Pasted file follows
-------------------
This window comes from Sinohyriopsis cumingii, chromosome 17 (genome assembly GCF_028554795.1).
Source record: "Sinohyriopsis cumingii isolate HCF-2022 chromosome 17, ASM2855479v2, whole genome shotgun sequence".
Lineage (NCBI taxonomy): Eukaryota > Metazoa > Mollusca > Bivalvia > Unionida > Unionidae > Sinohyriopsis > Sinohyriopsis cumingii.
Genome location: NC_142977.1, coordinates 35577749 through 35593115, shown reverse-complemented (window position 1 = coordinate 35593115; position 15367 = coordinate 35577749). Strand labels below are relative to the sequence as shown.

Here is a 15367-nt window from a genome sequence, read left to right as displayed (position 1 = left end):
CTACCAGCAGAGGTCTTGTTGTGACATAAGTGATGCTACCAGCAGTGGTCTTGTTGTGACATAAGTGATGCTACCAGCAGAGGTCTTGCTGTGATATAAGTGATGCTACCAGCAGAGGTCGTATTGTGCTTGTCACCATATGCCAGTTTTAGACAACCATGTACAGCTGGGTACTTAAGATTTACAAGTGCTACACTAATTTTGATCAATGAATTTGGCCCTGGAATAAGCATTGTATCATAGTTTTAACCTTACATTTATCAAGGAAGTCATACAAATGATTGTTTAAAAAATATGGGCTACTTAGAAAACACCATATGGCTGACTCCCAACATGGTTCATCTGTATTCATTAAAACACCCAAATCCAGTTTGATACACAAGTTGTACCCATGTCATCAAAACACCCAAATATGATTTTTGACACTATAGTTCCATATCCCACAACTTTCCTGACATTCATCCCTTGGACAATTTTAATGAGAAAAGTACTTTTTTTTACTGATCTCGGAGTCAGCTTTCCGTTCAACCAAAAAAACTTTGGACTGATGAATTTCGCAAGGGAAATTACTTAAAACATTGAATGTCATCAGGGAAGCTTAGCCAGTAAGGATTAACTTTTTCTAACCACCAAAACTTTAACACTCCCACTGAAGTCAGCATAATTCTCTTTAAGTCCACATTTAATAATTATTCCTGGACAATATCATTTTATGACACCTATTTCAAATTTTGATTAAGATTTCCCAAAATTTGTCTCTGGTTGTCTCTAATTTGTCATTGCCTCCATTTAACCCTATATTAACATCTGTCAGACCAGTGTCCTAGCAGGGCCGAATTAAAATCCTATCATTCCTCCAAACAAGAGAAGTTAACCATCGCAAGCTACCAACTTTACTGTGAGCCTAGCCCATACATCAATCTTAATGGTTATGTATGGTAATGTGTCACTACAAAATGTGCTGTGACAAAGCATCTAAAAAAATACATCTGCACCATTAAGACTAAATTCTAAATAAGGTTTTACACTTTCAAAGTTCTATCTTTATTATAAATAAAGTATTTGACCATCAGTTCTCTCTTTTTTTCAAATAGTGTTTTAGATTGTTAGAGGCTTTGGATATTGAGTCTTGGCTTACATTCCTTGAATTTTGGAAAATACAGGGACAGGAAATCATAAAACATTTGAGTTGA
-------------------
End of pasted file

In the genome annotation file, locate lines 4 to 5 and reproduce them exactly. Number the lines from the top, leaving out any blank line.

Genome location: NC_142977.1, coordinates 35577749 through 35593115, shown reverse-complemented (window position 1 = coordinate 35593115; position 15367 = coordinate 35577749). Strand labels below are relative to the sequence as shown.

Here is a 15367-nt window from a genome sequence, read left to right as displayed (position 1 = left end):